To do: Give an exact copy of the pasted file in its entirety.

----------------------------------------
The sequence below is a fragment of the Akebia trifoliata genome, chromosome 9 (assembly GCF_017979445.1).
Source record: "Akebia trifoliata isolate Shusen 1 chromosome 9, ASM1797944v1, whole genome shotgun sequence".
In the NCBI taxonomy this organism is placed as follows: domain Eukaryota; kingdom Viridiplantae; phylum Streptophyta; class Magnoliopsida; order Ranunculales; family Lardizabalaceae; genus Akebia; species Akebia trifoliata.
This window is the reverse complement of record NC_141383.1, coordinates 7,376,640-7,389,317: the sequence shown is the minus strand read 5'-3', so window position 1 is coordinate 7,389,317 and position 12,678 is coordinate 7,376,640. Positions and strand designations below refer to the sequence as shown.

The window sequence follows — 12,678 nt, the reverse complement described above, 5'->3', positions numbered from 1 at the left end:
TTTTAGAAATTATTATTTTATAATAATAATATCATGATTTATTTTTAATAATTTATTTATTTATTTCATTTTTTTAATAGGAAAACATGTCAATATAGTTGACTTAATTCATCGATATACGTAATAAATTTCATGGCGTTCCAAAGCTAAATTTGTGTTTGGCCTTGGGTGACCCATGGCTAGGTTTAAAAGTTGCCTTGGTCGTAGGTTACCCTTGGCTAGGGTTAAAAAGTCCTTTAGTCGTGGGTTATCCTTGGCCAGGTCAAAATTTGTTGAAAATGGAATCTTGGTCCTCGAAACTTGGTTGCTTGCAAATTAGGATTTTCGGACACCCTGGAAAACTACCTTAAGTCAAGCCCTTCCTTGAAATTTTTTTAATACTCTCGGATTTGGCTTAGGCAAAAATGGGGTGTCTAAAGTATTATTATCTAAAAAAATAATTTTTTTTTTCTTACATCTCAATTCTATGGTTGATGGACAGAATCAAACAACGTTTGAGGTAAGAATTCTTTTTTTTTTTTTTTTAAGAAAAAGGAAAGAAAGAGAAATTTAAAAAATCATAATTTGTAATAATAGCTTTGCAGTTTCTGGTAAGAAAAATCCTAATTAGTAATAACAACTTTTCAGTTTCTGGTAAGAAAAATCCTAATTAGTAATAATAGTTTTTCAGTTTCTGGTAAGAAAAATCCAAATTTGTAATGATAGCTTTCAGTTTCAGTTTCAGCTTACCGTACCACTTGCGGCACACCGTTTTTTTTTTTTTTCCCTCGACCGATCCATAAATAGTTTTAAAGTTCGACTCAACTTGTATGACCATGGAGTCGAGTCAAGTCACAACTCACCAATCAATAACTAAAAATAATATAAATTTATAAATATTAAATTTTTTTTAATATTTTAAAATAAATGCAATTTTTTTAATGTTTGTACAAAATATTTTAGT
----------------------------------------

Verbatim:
The sequence below is a fragment of the Akebia trifoliata genome, chromosome 9 (assembly GCF_017979445.1).
Source record: "Akebia trifoliata isolate Shusen 1 chromosome 9, ASM1797944v1, whole genome shotgun sequence".
In the NCBI taxonomy this organism is placed as follows: domain Eukaryota; kingdom Viridiplantae; phylum Streptophyta; class Magnoliopsida; order Ranunculales; family Lardizabalaceae; genus Akebia; species Akebia trifoliata.
This window is the reverse complement of record NC_141383.1, coordinates 7,376,640-7,389,317: the sequence shown is the minus strand read 5'-3', so window position 1 is coordinate 7,389,317 and position 12,678 is coordinate 7,376,640. Positions and strand designations below refer to the sequence as shown.

The window sequence follows — 12,678 nt, the reverse complement described above, 5'->3', positions numbered from 1 at the left end:
TTTTAGAAATTATTATTTTATAATAATAATATCATGATTTATTTTTAATAATTTATTTATTTATTTCATTTTTTTAATAGGAAAACATGTCAATATAGTTGACTTAATTCATCGATATACGTAATAAATTTCATGGCGTTCCAAAGCTAAATTTGTGTTTGGCCTTGGGTGACCCATGGCTAGGTTTAAAAGTTGCCTTGGTCGTAGGTTACCCTTGGCTAGGGTTAAAAAGTCCTTTAGTCGTGGGTTATCCTTGGCCAGGTCAAAATTTGTTGAAAATGGAATCTTGGTCCTCGAAACTTGGTTGCTTGCAAATTAGGATTTTCGGACACCCTGGAAAACTACCTTAAGTCAAGCCCTTCCTTGAAATTTTTTTAATACTCTCGGATTTGGCTTAGGCAAAAATGGGGTGTCTAAAGTATTATTATCTAAAAAAATAATTTTTTTTTTCTTACATCTCAATTCTATGGTTGATGGACAGAATCAAACAACGTTTGAGGTAAGAATTCTTTTTTTTTTTTTTTTAAGAAAAAGGAAAGAAAGAGAAATTTAAAAAATCATAATTTGTAATAATAGCTTTGCAGTTTCTGGTAAGAAAAATCCTAATTAGTAATAACAACTTTTCAGTTTCTGGTAAGAAAAATCCTAATTAGTAATAATAGTTTTTCAGTTTCTGGTAAGAAAAATCCAAATTTGTAATGATAGCTTTCAGTTTCAGTTTCAGCTTACCGTACCACTTGCGGCACACCGTTTTTTTTTTTTTTCCCTCGACCGATCCATAAATAGTTTTAAAGTTCGACTCAACTTGTATGACCATGGAGTCGAGTCAAGTCACAACTCACCAATCAATAACTAAAAATAATATAAATTTATAAATATTAAATTTTTTTTAATATTTTAAAATAAATGCAATTTTTTTAATGTTTGTACAAAATATTTTAGT